Kathleen Meyer and her life-mate, Patrick McCarron, live in a barn near Victor, Montana, not far from the former town site of Bitter Root, where the Bitter Root Inn—an upscale hotel designed in 1910 by the legendary architect Frank Lloyd Wright—once stood. The Hotel was a showpiece, part of a plan by a Chicago-based concern to build a canal from Como Lake down the Bitterroot valley supplying water to what real estate developers claimed would be an orchard empire. Production in the Bitter Root apple orchards peaked after ten years and declined as the soil’s nitrogen content petered out. Then a series of harsh winters wiped out a considerable number of trees, and much of the land reverted to the county in lieu of unpaid taxes. The hotel burned down in 1924. The town died shortly thereafter, though some of the original houses have survived. The “Eastside Canal” still runs along the front of the Sapphires, though today it sports the moniker “the big ditch.”
Today, chauffeured Bitter Root Irrigation District company “Locomobiles” no longer drive prospective settlers from the train station to the hotel, nor are prospective residents wined and dined by developers hoping to sell irrigated acreage at premium prices. Yet the romantic ideal of “the good life” in a pristine Rocky Mountain home, even without water rights, is a much-touted selling point, and is pitched with the same vigor as ever by today’s booming real estate developers.
Meyer and McCarron, a farrier by trade, moved to Victor in 1989. Together they bought and rebuilt a 100-year-old covered wagon from the Bitterroot Carriage Company. They trained a team of black draft geldings, dubbed Pancho and Lefty, and promptly set off as part of the Montana Centennial Wagon Train. Upon returning from a one-year odyssey, reaching as far south as Steamboat Springs, Colorado and east across Wyoming, they were given the opportunity to purchase the very same barn that had housed the carriage company where they bought their wagon. After some quick soul searching and a round of phone calls to borrow money, they surrendered their wandering dispositions, following the call of the pastoral life. As a reminder of the gypsy ways they left behind they named McCarron’s horse-shoeing business the Romany Forge and settled into the barn, on a four-acre piece of land bordered by the Bitterroot River on the east side and fronting onto highway 93.
Such is the setting of Meyer’s new book, Barefoot Hearted: A Wild Life Among Wildlife, a quirky and often astonishingly candid autobiographical account of learning to live in contradistinction to the previous settlement patterns in the Bitterroot Valley—on the fringe where the human-made world meets wild communities. Meyer’s story is not a simple chronological memoir. She ponders deeply the subject of living lightly. Told in Meyer’s exuberant prose, a heartfelt weave of autobiography, personal anecdotes and scientific descriptions of insects and animals bears witness to the author’s growing awareness of her place in the biotic, Bitterroot community.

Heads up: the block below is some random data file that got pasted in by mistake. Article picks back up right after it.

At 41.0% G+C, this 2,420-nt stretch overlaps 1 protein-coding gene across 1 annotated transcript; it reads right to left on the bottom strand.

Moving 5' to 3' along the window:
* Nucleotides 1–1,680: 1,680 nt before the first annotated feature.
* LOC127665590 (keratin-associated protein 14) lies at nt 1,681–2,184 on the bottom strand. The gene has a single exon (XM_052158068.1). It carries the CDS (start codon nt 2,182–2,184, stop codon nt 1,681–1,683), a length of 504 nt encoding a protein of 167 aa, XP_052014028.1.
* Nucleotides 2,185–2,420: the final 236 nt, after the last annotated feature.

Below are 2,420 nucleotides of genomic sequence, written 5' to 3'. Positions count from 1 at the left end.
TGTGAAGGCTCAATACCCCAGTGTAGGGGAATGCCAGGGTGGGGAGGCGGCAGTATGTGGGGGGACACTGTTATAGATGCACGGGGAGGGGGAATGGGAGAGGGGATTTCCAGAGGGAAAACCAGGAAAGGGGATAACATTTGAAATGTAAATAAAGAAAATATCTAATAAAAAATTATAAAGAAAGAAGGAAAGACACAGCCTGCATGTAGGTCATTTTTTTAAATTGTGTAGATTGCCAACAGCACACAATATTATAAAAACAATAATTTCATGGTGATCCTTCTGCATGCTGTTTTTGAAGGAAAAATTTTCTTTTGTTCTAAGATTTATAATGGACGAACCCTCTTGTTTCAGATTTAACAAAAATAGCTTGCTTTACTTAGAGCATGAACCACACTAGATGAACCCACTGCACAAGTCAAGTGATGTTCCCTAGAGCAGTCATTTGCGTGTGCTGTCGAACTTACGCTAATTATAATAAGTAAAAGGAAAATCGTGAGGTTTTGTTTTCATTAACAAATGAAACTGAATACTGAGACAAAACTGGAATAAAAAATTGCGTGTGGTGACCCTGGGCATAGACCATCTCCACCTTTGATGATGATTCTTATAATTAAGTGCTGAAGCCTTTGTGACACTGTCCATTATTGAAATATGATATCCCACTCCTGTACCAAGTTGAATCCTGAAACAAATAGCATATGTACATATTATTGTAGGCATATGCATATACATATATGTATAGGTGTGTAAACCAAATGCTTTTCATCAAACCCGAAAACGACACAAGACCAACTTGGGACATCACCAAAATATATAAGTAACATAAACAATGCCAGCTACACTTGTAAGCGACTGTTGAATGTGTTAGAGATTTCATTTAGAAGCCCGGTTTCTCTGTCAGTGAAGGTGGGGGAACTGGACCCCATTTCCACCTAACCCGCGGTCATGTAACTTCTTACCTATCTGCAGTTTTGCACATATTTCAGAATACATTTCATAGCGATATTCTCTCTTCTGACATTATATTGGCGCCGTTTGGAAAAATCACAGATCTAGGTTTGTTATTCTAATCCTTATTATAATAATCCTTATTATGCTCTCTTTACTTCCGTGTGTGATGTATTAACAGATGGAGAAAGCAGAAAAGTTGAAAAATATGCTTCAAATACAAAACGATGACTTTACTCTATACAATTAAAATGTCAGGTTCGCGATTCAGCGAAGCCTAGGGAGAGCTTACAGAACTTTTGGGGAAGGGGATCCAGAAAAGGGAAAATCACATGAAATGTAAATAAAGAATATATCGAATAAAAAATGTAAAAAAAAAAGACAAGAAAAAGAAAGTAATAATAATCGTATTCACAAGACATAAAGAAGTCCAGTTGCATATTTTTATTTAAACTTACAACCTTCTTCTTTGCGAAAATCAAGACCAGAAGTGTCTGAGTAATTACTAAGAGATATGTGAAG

Meyer makes a fine protagonist. Teamed with her egalitarian, idiosyncratic sweetie, whom she alternately calls “my gypsy” and “the Pastaman,” Meyer creates scenes here worthy of comparison with the best modern comic fiction. Meyer’s uninhibited sense of irony on almost any topic from bat penises to concern for the health of the natural world can be aptly compared with the work of Edward Abbey. Often, though, Meyer is sincere where Abbey was snide, and her willingness to expose herself personally was not even dreamed of in Abbey’s philosophy.
Meyer’s narrative drives with sincerity and an irrepressible sense of humor that often reads like a personal letter. She steers a wayward course at times, addressing the reader on various levels and juggling scientific discussions, personal anecdotes, introspective musings and comic gaffes with deceptive ease. Among the cast of characters we meet a colony of pest-eating skunks beneath the floor, a chattering roost of brown bats in the roof, orphaned bear cubs, swarming cluster flies, various wildlife experts, animal rehabilitation specialists, and a rancher with a good heart for wolves.
Along the way, Meyer portrays herself as a perfectionist who has not always acted with clear motives or foresight, as when she is faced with sweeping up innumerable thousands of bug-bombed flies (which she has killed against her own better judgement), or when she unwillingly contributes to the extermination of deer mice infesting the barn (eventually they got cats). Meyer seems to delight in gory details and I often found myself simultaneously chuckling and groaning in disgust. By the same mea-sure, though, Meyer does not flinch at sharing her own misgivings when confronting disturbing sides of herself that she has not faced before.